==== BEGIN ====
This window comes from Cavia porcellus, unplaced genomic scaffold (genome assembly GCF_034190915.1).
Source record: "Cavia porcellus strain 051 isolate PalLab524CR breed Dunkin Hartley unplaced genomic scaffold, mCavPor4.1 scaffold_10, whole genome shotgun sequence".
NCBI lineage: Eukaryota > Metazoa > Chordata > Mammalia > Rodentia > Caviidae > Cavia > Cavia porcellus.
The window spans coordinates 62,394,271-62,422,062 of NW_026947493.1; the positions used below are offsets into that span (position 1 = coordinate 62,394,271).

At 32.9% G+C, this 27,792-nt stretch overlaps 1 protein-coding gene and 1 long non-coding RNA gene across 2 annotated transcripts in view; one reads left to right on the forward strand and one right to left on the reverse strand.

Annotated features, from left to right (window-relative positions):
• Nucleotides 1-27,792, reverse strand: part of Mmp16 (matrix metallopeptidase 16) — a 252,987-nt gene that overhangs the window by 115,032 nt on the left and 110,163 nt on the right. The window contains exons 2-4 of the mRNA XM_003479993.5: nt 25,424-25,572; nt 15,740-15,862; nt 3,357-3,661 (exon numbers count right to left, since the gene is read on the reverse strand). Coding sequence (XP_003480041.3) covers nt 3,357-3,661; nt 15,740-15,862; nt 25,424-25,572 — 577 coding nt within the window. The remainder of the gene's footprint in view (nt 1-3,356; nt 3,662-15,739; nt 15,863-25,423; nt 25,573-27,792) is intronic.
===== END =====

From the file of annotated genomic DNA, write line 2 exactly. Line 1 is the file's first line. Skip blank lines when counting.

Source record: "Cavia porcellus strain 051 isolate PalLab524CR breed Dunkin Hartley unplaced genomic scaffold, mCavPor4.1 scaffold_10, whole genome shotgun sequence".